# Enthalpy change what moles do I use?! Help!

I am doing a level chemistry and I'm trying to revise energetics.
I don't get what to use for the mass in q=mct.
Is it mass of solution? But what if it isn't in solution?

Also what moles do I divide the value of q by to get enthalpy change? In combustion it is the moles of fule I think? But what about for other reactions?

Hi!

My exam board is WJEC so I don't know if its different for us but we were taught:

E = -mcΔt
where: m = total mass of liquid (in g assuming 1cm3 = 1g - make sure to add up the total liquid if more than one solution is being mixed together), c = specific heat capacity and Δt = change in temperature to find energy in J (divide by 1000 if you need the answer in kJ)

Then divide the answer by moles using moles = mass/Mr (use the mass of the substance that is dissolved in solution - this is a solid on all the questions I've done) to get the answer in kJ mol-1

Hope this makes sense and good luck!
Original post by ellliejane
I am doing a level chemistry and I'm trying to revise energetics.
I don't get what to use for the mass in q=mct.
Is it mass of solution? But what if it isn't in solution?

Also what moles do I divide the value of q by to get enthalpy change? In combustion it is the moles of fule I think? But what about for other reactions?

I do OCR A and here is my condensed notes for the 3 ways you could use the equation: Please excuse my handwriting i did it with a mouse on PowerPoint lmao.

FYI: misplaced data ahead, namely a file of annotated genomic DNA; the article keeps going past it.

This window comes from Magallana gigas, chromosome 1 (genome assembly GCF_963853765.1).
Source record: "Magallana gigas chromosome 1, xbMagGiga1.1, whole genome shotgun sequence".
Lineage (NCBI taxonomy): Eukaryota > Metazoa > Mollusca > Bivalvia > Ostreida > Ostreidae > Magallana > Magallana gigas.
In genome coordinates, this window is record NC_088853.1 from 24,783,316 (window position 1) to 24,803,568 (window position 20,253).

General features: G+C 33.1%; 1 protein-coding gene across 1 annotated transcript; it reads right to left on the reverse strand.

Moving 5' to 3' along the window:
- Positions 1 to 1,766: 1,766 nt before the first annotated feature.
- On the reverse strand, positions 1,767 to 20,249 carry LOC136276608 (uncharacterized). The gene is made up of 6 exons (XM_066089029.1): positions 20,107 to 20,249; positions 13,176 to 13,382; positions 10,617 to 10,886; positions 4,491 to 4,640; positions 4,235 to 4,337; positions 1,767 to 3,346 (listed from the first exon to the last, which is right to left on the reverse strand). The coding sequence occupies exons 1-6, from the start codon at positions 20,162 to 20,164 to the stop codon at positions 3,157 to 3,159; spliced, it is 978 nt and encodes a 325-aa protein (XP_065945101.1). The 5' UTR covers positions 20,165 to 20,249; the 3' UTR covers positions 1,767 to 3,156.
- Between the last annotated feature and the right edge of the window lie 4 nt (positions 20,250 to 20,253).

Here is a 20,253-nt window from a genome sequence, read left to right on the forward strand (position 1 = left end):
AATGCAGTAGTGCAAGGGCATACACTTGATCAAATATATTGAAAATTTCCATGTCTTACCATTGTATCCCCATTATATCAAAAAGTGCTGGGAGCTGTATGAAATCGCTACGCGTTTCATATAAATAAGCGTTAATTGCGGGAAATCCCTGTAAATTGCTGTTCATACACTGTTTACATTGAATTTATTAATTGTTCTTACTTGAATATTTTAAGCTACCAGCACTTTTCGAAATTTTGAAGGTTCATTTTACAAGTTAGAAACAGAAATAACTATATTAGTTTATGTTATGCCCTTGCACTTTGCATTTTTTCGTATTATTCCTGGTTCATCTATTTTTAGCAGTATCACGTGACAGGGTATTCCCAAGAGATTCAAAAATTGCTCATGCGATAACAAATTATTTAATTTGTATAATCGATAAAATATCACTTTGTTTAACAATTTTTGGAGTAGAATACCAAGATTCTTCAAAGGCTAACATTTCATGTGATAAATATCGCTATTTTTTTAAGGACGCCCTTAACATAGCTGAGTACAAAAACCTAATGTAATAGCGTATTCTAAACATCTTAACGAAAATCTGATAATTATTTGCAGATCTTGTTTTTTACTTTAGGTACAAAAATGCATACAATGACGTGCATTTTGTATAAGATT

Lemme know if u need any clarifications

Original post by ellliejane
I am doing a level chemistry and I'm trying to revise energetics.
I don't get what to use for the mass in q=mct.
Is it mass of solution? But what if it isn't in solution?

Also what moles do I divide the value of q by to get enthalpy change? In combustion it is the moles of fule I think? But what about for other reactions?

The 'm' in q=mcDT is the mass of the thing that you stick the thermometer into, i.e. the thing wot gets hot.

The n in DH = -q/n (thank to you charco for that minus sign) is usually the amount of the limiting reagent, that will no doubt be aligned to the 'per mol' bit of the units.

I say 'usually' as DneutH is 'per mol of water', so not necessarily the same as the amount of limiting reagent.
Original post by ellliejane
I am doing a level chemistry and I'm trying to revise energetics.
I don't get what to use for the mass in q=mct.
Is it mass of solution? But what if it isn't in solution?

Also what moles do I divide the value of q by to get enthalpy change? In combustion it is the moles of fule I think? But what about for other reactions?